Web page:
I know that physical therapy will help with all of this. In the meantime, I’m getting a hands-on empathy lesson about SPD.

I only have one arm out of sync. I can’t imagine what it would be like living with your whole body feeling that way–or parenting a child who was dealing with that experience on a permanent basis.

Thankfully, there are resources available to help. Children with SPD usually qualify for Occupational Therapy through their local school districts starting at age three through IEPs.

Inside the reading nest.

Inside a reading nest.

In the classroom, teachers can help kids with SPD by:

At home, parents can share the Beyond Play catalogue with grandparents. It will have lots of good ideas for Christmas and birthday presents. (I sound like I work for the company but I don’t.)

A glitter wand

A glitter wand

One final note. Children who are gifted can also sometimes have sensory issues, but usually not extreme enough to qualify for an official diagnosis of SPD. If this sounds like your child, click here for more information

 

When Something is Wrong

What do you do as a parent if you suspect there is something wrong with your child’s learning? If your son is three-years-old and not speaking? If it is the end of Kindergarten and your daughter still doesn’t know her letters? If it is the end of second grade, and your child is still struggling to sound out simple words?

Many parents do not know about the myriad of laws that govern seeking out, assessing, and administering services to children who need special help. Luckily, there are lots of websites and parent organizations that can help you out. Here’s one of my favorites: National Center for Learning Disabilities.

In simplest terms, if a child would potentially qualify for special education services before the age of three, then your pediatrician would refer you to the county in which you lived. County services could include everything from speech therapy, to an early intervention preschool. Once a child turns three, then the school district takes over from the county.

Younger than Three = Go through the county.  Three or older = Go through your school district.

At three years of age, a child who needs special education services would qualify for an Individual Education Plan with his or her school district.  An IEP is a legal governing document specifying accommodations and learning goals for the course of one year. An IEP is decided upon at a meeting with parents, teachers, school district personnel, and in some cases, the student. (For more information on the IEP process, please see here.)  Even if your child is homeschooled or goes to private school, they could still qualify for an IEP if they met the criteria for special education.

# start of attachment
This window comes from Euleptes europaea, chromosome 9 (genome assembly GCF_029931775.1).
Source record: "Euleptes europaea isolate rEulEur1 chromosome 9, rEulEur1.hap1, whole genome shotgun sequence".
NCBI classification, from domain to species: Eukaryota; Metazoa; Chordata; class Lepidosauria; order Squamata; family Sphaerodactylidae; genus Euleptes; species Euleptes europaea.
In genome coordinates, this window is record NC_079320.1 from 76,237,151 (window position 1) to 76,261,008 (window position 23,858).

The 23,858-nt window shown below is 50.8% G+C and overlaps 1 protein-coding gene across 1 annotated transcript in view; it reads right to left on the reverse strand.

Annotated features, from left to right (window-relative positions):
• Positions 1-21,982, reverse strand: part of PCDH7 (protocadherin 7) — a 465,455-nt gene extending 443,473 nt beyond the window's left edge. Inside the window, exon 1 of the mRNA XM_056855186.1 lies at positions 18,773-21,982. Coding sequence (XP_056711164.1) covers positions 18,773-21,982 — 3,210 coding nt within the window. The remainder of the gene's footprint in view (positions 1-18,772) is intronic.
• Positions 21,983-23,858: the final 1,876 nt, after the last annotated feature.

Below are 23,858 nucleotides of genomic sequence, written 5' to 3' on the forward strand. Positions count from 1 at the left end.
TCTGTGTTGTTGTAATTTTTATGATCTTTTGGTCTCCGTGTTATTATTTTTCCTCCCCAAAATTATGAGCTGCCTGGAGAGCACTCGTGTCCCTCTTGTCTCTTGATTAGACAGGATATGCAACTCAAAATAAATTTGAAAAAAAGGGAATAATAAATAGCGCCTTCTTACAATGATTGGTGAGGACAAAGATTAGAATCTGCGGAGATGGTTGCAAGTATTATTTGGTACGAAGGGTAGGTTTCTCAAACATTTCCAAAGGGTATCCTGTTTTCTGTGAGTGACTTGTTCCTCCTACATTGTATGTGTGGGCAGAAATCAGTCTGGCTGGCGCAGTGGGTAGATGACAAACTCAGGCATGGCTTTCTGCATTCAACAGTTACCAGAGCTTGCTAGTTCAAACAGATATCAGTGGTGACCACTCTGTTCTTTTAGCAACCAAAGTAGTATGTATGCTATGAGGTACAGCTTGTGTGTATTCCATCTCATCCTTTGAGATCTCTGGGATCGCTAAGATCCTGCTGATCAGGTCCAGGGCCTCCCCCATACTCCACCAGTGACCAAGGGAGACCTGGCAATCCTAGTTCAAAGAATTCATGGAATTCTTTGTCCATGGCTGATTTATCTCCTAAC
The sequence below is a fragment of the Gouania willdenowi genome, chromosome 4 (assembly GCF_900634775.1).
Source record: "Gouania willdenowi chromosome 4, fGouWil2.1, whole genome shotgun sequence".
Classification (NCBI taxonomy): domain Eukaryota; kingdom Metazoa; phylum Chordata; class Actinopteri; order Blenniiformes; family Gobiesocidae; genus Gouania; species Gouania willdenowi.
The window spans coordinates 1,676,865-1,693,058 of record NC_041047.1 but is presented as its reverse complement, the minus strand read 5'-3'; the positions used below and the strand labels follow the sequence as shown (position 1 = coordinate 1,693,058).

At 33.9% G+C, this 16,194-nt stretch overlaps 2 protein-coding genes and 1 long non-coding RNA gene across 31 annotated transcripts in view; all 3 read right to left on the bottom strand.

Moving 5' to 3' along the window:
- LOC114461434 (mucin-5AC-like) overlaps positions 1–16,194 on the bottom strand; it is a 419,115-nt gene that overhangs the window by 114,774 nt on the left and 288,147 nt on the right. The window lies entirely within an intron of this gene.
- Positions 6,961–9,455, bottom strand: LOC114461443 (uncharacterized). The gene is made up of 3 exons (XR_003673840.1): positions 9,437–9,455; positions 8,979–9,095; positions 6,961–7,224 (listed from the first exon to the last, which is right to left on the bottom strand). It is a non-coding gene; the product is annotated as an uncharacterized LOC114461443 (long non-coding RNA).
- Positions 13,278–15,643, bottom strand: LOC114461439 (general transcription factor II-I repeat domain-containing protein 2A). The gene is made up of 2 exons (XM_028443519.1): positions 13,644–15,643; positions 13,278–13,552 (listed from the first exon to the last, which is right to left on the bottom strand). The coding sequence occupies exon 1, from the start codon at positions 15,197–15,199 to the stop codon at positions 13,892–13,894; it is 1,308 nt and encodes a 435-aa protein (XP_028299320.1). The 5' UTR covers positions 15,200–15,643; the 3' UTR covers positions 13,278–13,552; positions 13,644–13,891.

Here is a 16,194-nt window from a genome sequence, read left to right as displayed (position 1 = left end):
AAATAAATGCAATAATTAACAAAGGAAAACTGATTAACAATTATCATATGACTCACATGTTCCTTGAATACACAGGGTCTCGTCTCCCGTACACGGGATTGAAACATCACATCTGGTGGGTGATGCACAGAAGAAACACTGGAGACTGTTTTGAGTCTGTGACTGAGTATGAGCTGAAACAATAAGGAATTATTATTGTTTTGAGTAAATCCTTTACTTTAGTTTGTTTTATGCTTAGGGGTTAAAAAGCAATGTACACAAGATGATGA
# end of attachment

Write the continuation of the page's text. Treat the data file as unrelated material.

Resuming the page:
If your child is already in grade school when you notice something amiss, your first course of action would be to discuss your concerns with your child’s teacher. Next you might have a conference with the classroom teacher, the school principal, or perhaps a counselor.

These meetings might lead to a recommendation for formal assessment to be administered, which would require your written consent. There is a way to bypass this entire process by writing a letter to the Special Education office in your district requesting immediate assessment. However these learning assessments are costly, time consuming, and can be stressful for children, so it is always best to go through your classroom teacher first.

In addition to pursuing help through the school system, you would also want to bring your concerns to your child’s pediatrician, in case there were services your health insurance could provide.   There are also private agencies that can help your child such as the Shiloh School of Language Development in Edmonds, or Lindamood Bell Learning Center in Seattle.

Phew!  Just writing about all of that stresses me out a bit, even though I’m just talking about hypothetical situations.  Parenting a child with learning disabilities can be a rough road.  But it is important to remember that there is help available.  So take a deep breath, square your shoulders, start a file folder to document everything, and plan for success!